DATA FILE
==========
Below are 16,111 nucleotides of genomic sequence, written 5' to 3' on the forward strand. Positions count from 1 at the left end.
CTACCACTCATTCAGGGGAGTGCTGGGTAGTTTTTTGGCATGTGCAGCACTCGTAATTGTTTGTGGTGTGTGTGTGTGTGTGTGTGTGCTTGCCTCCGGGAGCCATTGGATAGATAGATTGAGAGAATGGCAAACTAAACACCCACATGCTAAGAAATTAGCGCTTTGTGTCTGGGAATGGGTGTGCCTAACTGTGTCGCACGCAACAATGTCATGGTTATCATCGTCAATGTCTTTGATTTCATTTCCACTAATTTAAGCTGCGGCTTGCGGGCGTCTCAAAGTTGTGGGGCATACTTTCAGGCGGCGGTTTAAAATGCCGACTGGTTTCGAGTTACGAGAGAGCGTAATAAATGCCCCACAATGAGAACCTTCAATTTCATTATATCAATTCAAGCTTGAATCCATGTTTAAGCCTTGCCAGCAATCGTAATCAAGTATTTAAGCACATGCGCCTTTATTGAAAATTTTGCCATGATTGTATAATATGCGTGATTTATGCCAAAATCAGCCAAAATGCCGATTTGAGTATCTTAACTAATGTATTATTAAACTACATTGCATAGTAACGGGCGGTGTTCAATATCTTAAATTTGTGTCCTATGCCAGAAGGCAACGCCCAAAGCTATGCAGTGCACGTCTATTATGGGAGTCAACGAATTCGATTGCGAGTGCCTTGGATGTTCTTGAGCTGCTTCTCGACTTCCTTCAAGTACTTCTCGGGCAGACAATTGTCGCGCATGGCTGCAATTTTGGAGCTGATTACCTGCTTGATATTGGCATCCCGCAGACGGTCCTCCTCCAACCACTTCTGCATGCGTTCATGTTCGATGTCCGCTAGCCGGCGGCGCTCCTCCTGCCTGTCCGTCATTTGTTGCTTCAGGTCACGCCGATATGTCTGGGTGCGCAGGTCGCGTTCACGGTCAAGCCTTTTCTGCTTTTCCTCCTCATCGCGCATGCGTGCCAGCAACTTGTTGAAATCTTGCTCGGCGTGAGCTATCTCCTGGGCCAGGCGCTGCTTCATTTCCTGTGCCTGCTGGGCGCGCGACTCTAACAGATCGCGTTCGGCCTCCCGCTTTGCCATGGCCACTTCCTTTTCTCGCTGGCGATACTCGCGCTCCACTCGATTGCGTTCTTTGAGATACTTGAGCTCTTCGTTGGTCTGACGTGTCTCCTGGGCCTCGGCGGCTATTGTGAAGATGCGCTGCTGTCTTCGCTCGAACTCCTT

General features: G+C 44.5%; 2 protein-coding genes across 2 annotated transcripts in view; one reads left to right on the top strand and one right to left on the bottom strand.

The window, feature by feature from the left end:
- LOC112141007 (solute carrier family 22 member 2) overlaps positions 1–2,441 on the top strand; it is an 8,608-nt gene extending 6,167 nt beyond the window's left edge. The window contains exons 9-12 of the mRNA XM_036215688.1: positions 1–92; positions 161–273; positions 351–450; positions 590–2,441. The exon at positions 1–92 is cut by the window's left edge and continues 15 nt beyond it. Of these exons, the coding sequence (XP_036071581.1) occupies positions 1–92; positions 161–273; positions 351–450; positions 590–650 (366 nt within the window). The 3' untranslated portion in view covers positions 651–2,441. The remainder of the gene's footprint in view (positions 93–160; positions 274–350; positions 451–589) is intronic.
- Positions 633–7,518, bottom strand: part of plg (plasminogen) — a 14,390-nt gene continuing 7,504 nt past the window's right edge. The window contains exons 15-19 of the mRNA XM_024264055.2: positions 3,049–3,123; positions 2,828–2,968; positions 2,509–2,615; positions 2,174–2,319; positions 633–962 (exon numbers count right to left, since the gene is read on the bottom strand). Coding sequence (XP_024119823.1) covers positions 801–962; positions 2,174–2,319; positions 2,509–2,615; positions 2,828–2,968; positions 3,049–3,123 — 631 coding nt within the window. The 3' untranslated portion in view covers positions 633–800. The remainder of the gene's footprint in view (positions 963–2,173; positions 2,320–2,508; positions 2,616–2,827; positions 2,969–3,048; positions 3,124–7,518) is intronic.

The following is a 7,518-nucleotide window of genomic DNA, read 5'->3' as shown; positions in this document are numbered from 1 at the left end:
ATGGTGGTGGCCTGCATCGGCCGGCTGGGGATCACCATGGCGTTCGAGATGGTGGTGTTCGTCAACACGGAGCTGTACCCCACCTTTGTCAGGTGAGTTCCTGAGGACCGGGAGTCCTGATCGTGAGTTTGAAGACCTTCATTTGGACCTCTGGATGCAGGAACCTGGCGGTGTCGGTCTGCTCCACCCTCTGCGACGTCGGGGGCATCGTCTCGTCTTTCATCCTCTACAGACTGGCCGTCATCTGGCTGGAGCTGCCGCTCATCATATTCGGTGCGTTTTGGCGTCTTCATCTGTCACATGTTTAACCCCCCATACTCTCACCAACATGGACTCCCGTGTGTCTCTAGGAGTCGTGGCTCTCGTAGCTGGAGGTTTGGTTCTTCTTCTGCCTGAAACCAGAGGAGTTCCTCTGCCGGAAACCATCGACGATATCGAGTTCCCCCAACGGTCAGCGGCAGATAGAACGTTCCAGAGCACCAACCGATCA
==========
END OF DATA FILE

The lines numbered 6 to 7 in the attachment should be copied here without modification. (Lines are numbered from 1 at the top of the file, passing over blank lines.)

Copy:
- Positions 633–7,518, bottom strand: part of plg (plasminogen) — a 14,390-nt gene continuing 7,504 nt past the window's right edge. The window contains exons 15-19 of the mRNA XM_024264055.2: positions 3,049–3,123; positions 2,828–2,968; positions 2,509–2,615; positions 2,174–2,319; positions 633–962 (exon numbers count right to left, since the gene is read on the bottom strand). Coding sequence (XP_024119823.1) covers positions 801–962; positions 2,174–2,319; positions 2,509–2,615; positions 2,828–2,968; positions 3,049–3,123 — 631 coding nt within the window. The 3' untranslated portion in view covers positions 633–800. The remainder of the gene's footprint in view (positions 963–2,173; positions 2,320–2,508; positions 2,616–2,827; positions 2,969–3,048; positions 3,124–7,518) is intronic.

The following is a 7,518-nucleotide window of genomic DNA, read 5'->3' as shown; positions in this document are numbered from 1 at the left end: